We analyse potential consequences of new UK fiscal and monetary policy for UK bonds and the wider economy.
- With windfall taxes on energy companies ruled out, we had expected UK national debt to rise to over 100% of GDP in the near term as a result of revisions to fiscal policy, but the outcome of the ‘mini budget’ was higher than expected.
- The dramatic change in fiscal policy suggests the credit ratings agencies may lower their ratings on UK debt.
- We anticipate that gilt-market volatility will remain high for some time.
- With sterling tanking and core inflation expectations increasing, pressure is on the Bank of England’s Monetary Policy Committee to move further and faster with interest-rate expectations.
- There must be considerable doubt that these policies (and by implication this prime minister and chancellor) will survive until the end of the fiscal year.
The appointment of Liz Truss as UK prime minister seemed destined to herald a reversal of the previous government’s plans to reduce the country’s budget deficit; instead of a five-year plan to see the national debt fall from about 96% of GDP to around 80%, we expected to see it exceed 100%, at least in the near term, with the total cost exceeding £100bn. What we did not expect were further regressive tax cuts for the highest earners and for companies, taking the estimated total bill over the next five years to £161bn, with precious little detail on if, how or when fiscal discipline would be restored.
Gilt-market reaction violent
Market reaction to the energy price-cap measures announced by the new prime minister about two weeks ago, along with expected reversal of tax and national insurance increases brought in by former Chancellor Rishi Sunak, was relatively muted, mainly because it came as no surprise. Arguably, the UK gilt market had been pricing in quite a degree of fiscal loosening over recent weeks; August was the worst month for gilt returns since at least 1986 after all, and gilts had been behaving more like Italian bonds.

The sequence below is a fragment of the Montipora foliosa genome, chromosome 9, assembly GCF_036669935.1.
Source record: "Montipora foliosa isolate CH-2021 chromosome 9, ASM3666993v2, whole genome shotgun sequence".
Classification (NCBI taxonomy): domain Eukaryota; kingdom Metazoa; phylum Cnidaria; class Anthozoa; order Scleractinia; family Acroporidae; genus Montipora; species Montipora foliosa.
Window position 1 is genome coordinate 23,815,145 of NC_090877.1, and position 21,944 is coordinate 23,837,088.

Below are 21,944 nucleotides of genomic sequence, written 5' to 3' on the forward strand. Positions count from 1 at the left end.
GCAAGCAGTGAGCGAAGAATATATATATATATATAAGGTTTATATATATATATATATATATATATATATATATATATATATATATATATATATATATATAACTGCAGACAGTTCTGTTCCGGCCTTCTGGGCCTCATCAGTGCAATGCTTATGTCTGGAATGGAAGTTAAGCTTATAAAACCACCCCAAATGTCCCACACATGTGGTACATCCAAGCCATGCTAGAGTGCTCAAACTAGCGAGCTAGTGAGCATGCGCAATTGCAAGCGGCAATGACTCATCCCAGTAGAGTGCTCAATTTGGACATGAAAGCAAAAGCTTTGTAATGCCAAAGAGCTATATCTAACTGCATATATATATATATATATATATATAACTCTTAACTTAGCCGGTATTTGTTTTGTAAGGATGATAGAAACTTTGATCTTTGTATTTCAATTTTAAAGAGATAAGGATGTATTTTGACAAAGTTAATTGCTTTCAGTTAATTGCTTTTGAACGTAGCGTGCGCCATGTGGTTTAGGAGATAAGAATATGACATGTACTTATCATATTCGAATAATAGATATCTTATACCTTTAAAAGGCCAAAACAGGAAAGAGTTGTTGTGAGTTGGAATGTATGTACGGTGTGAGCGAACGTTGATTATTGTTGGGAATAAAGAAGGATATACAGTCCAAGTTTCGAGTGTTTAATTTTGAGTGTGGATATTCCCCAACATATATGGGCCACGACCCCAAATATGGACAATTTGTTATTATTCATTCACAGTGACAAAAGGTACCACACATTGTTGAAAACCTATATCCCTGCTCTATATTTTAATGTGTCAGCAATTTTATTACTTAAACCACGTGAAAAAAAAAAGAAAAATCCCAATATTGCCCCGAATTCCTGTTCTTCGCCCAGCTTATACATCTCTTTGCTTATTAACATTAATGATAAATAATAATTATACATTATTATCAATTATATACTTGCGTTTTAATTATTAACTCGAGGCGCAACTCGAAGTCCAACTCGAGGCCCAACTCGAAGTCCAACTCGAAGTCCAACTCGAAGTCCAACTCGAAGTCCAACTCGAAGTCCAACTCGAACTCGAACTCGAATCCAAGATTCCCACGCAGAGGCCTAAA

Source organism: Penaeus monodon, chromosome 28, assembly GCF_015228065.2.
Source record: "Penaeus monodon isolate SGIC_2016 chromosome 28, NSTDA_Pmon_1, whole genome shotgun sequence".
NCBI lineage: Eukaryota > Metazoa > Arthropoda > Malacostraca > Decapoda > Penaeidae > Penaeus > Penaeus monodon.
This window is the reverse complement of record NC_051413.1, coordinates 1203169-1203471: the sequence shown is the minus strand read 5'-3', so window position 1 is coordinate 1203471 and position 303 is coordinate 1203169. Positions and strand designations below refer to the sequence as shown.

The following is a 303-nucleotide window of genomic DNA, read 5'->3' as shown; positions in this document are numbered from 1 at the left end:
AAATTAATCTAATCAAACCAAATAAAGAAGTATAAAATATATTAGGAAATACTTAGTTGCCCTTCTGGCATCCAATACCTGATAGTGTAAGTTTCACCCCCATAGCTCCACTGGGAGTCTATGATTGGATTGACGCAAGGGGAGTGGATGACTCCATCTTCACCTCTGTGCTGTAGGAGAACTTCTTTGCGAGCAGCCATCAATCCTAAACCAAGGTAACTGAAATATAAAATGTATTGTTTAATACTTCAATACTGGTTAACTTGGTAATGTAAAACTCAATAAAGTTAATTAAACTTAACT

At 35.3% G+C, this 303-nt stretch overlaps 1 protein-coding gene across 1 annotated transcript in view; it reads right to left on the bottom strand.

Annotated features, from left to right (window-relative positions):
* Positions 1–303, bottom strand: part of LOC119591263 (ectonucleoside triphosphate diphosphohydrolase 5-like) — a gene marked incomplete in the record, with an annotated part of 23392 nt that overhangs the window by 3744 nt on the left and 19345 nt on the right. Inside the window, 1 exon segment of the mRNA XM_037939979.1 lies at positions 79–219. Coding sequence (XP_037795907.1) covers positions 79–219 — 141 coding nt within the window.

However, the reaction to the 23 September ‘mini budget’ has been dramatic. The fiscal statement shocked the market, with further unfunded tax cuts for the highest earners, and steeper-than-expected cuts in corporation tax rates. Not only does it add to the debt burden with an uncertain growth payback – the main concern for markets – it also threatens already fragile social cohesion. The side-lining of the Office for Budget Responsibility, which would normally produce an independent assessment of the impact of these measures, and the recent removal of the most senior official in HM Treasury, has further dented investor confidence in UK institutions.
Gilt prospects remain unattractive for now
A few weeks ago, gilts looked exceptionally poor value to us, given the inflation backdrop, the likely need for extra spending, waning demand from liability-driven investors and overseas buyers, and the imminent start of gilt sales by the Bank of England. Therefore, our stance for flexible bond mandates had been to be broadly shorter in gilts than the respective benchmarks, preferring some overseas government bond exposure. With last week’s fiscal statement heralding even larger-than-expected twin deficits, and confirming even more unorthodox policy, and with a glut of gilt issuance in sight, we believe gilts still lack investment appeal, even at these much higher yields.
Stubborn core inflation
UK government measures announced to cap energy prices should reduce headline inflation (by up to 5%), but with the government supporting aggregate demand with its fiscal largesse, and the pound slumping, we could see core inflation remain high, and a more aggressive monetary response. We have also found with other government relief measures that it is easier to give them than to take them away, so we would caution against assuming the cost of capping energy bills will be a ‘one off’, even if recent energy price falls might reduce the cost.
UK credit rating under threat?
The stable outlook on the UK sovereign rating from the major rating agencies was predicated on a path of gradual debt reduction. This radical change of fiscal policy certainly suggests the outlooks will be revised to negative, as a minimum, or we could see the ratings lowered.
Furthermore, as the prime minister did not receive the backing of the majority of Conservative MPs in the leadership ballot, and her victory in the membership vote was not overwhelming, we expected the honeymoon period to be shorter than if she had been heavily endorsed by the party membership. The fiscal statement has just raised the stakes both internally and externally.
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